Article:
It’s been a long time since I wrote about a gin here on the blog whose botanicals included hops. And until today, hops are not really a common ingredient in the production of a gin, although I have quite positive memories of my first experience of this kind. Today again, I have a gin in front of me that states already unmistakable on the bottle itself: I am a hop gin! A German hop gin which is made with Bitburger Siegelhopfen to be precise.
(provided test product)*
When you hear the term Bitburger Siegelhopfen (Seal hops) at least in Germany it’s clear what most people will probably think of first. The term is a household name due to advertising and decades of notable market share for the Bitburger Brewery. However, Gin 8, the name of the gin we are talking about here today, is not released by the Bitburger Brewery, but by Andreas Dick from Holsthum, a hop farmer and beer sommelier. But let’s first look at the place of origin of Gin 8.
Hof Dick in Holsthum near Bitburg is a farm specializing in hop cultivation. In the parcel “Auf der Acht” (“on the eight”), the hop varieties Cascade and Solero are grown, which beer lovers will undoubtedly be familiar with. In addition to these two hop varieties, the producer also uses juniper, lemongrass, lavender and 10 other botanicals, which are not mentioned by name, for the juniper spirit named in reference to that parcel. In addition, the gin is brought to drinking strength (in this case 43% vol.) with Eifler spring water. However, the Gin 8 is distilled in the neighboring Eifel distillery Zender. From there, it also finds its final way into the really beautifully shaped bottle made of cloudy-dark, hop-toned glass.
Aroma: Gin 8 clearly shows a strong and rather herbaceous profile. The juniper is clearly present and is framed by very nice, fresh-spicy hop notes: the hops are actually programmatic here. Fresh, fruity citrus tones also show up, but these clearly give way to the more tart and juniper-tinged side. The overall picture seems very round and really nicely balanced.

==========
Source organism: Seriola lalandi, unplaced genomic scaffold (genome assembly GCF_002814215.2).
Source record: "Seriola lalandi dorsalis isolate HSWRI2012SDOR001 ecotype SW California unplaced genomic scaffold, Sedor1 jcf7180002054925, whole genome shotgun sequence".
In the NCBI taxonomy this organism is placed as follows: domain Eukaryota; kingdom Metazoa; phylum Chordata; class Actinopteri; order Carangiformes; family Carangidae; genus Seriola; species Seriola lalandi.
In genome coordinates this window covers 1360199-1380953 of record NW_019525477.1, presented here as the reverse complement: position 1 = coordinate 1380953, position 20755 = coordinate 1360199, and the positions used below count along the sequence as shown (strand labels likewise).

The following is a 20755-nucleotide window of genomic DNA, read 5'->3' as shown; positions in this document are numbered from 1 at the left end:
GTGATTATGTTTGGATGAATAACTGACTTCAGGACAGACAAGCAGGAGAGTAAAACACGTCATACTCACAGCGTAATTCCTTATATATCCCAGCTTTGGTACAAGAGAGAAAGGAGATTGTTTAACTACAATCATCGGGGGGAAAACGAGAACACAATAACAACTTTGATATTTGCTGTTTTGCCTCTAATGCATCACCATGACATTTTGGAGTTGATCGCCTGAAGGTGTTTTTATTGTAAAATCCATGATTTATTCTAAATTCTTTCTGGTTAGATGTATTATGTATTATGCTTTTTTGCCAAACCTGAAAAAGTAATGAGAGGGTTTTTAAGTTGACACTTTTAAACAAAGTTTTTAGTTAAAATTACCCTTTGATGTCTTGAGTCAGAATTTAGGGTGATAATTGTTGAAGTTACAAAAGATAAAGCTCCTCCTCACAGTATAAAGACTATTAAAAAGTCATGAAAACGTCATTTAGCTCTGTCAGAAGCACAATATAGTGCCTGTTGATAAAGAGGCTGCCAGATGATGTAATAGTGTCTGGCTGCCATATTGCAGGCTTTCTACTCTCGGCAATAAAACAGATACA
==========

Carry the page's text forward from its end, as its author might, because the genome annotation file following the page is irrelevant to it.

Taste: The impression is also confirmed on the palate. Spicy, crisp juniper harmonizes quite wonderfully with bitter-tart hop notes, associations of licorice that almost have hints of salmiak are also present and I like them extremely well. Moreover, on the palate, very nice citrus notes are then added over time, lavender is also present.
Finish: surprisingly long and spicy
Yes, I really like this gin! It is strong in character and definitely not a filigree-floral lightweight that wants to hide. Accordingly, it is definitely also not a shy player in a drink, which is what I wanted to express in today’s cocktail. The hop notes of Gin 8 combine nicely here with fresh mint, fresh apple juice and an herbal foundation of Chartreuse Elixir Vegetal. The drink goes by the name “Hops Die Last,” which is not only a silly play on words, but of course a bit of a nod to the flavor.
Recipe “Hops Die Last”:
5.5 cl Gin 8
3 cl lemon juice
2 cl apple juice (fresh from the juicer)
2 cl sugar syrup
2 dashes Chartreuse Elixir de Vegetal
4 leaves of mint
Preparation: Shake all ingredients vigorously with ice, then double strain into a glass filled with fresh ice cubes.
Garnish: fresh mint
Buying sources: At specialized retailers or online
*The fact that this product has been sent to me free of charge for editorial purposes does not – in any way – imply any influence on the content of this article or my rating. On the contrary, it is always an indispensable condition for me to be able to review without any external influence.